Joshua Tree National Park is about 185 miles from Las Vegas, but the quickest route seems just a hop, skip, and jump, as part of it consists of a drive through the remote and remote Mojave National Preserve. visually stunning, along a short section of Route 66 and through the ghost town of Amboy.
Most easily accessible from Twentynine Palms, California, Joshua Tree National Park stretches south for approximately 800,000 acres. It has become a mecca of the wild lands, attracting 2.8 million people a year, mostly from October to May. There are 8,000 climbing routes, 2,000 bouldering problems, 191 miles of hiking trails, and five palm oases to visit. Camping and cycling on the park’s back roads are popular.
The park has elevations ranging from 536 feet to 5,814 feet and is home to three of California’s ecosystems. The best known is in the northwestern half of the park, dominated by Joshua trees. But the eastern part of the park is in the Colorado Desert (a sort of subdivision of the larger Sonoran Desert), where the vegetation consists mostly of creosote, palo verde, ocotillo, and cholla cacti. A third ecosystem is found in the westernmost part of the park, above 4,000 feet, where the Little San Bernardino Mountains are home to California juniper and pinyon pine.
The park is a stopping point along the Pacific Flyway followed by migrating birds. More than 250 varieties have been identified there. At least 78 species nest in the park, including the Horned Lark, Western Kingbird, American Kestrel, Great Horned Owl, Ladder-backed Woodpecker and Oriole. cap.
Joshua Tree is probably the best place to see the impressive California fan palm, Washingtonia filifera, the only palm native to western North America. These trees have an average lifespan of 150 years and can grow up to 75 feet tall. They thrive in areas of the park where there is plenty of groundwater, which is forced to the surface along seismic fault lines.
There are five such palm oases in the park, and it is worth visiting a few of them. The closest to reach from Las Vegas is the Mara Oasis. Its trailhead is located at the Oasis Visitor Center in Twentynine Palms and takes you along a half-mile loop trail, which is paved and level. If you’re lucky, you might even see a few hundred migrating red-headed vultures here during their spring migration. The closest palm stand, and the one in a more natural setting, is 49 Palm Oasis. The trailhead is located about 6 miles from the Oasis Visitor Center, and from there you set off on a moderate 2 mile round trip hike with an elevation gain of 300 feet.
The other three oases in the park are Cottonwood Spring, Lost Palms, and Munsen Canyon, all with a shared trailhead. It is located in the southern area of the park, about an hour’s drive from Twentynine Palms. From the trailhead, the oasis of Cottonwood Spring is just a five-minute walk away, and Lost Palm about 3.5 miles further, with an elevation gain of 500 feet. I would not recommend the Munson hike as it is an extremely long and difficult outing.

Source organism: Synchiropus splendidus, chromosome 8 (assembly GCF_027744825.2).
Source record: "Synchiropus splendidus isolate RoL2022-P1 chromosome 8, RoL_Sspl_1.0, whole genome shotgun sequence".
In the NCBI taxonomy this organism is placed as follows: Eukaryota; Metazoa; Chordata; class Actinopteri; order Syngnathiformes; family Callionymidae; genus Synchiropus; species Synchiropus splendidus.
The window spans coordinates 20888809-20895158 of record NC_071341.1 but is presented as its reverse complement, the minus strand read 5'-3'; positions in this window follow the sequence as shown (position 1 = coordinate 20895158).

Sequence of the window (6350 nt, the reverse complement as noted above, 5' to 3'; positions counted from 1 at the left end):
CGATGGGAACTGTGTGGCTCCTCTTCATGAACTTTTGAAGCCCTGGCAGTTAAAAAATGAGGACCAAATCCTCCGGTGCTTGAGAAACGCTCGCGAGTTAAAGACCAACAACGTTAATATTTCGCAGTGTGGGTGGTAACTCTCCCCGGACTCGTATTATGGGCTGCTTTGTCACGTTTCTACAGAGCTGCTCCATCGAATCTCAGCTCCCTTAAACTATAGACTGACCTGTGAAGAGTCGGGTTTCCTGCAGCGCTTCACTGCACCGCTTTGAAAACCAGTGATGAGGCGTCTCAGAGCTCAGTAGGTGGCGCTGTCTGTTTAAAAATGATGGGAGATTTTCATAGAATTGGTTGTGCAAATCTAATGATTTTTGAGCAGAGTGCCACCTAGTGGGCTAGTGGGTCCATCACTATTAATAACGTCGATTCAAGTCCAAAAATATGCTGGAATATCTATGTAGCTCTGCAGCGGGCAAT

The park’s namesake, Joshua trees, Yucca brevifolia, are part of the agave family. This is a new classification; once they were considered important members of the lily family. DNA studies were responsible for the change after dividing the extended family into 40 separate families. The tallest of the yucca trees, fully grown Joshua trees are typically 15 to 40 feet tall, although you’re sure to see a few much taller.
It has been said that Mormon pioneers named the Joshua Tree after the Old Testament figure who led the Children of Israel to Canaan. Many believed that the angular branches of the tree, with dagger-shaped leaves only at the ends, suggested that the warrior-prophet was pushing them to another promised land. These quintessential Mojave Desert trees have a symbiotic relationship with the yucca moth for pollination.
There are three main visitor centers in the park, which are open year-round. The closest to Las Vegas would be the Oasis Visitor Center, near Twentynine Palms and open from 8:30 a.m. to 5 p.m. The Joshua Tree Visitor Center in nearby Joshua Tree is open from 7:30 a.m. to 5 p.m. and the Cottonwood Visitor Center in the south area of the park is open from 8:30 a.m. to 4 p.m.
The town of Twentynine Palms has an elevation of around 1,988 feet, so the weather is about the same as you’ll find in Las Vegas this time of year. There are only a few places in the park where drinking water is available, so be sure to bring your own – more than you think you’ll need. If you’re hiking, bring at least two gallons per person per day and, of course, salty food, sunscreen, a hat, and sunglasses. The town of Twentynine Palms has full services such as gas, markets and lodging. Before your visit, download maps and read about camping, activities, and services in the area at nps.gov/jotr, or contact Joshua Tree National Park at (760) 367-5500.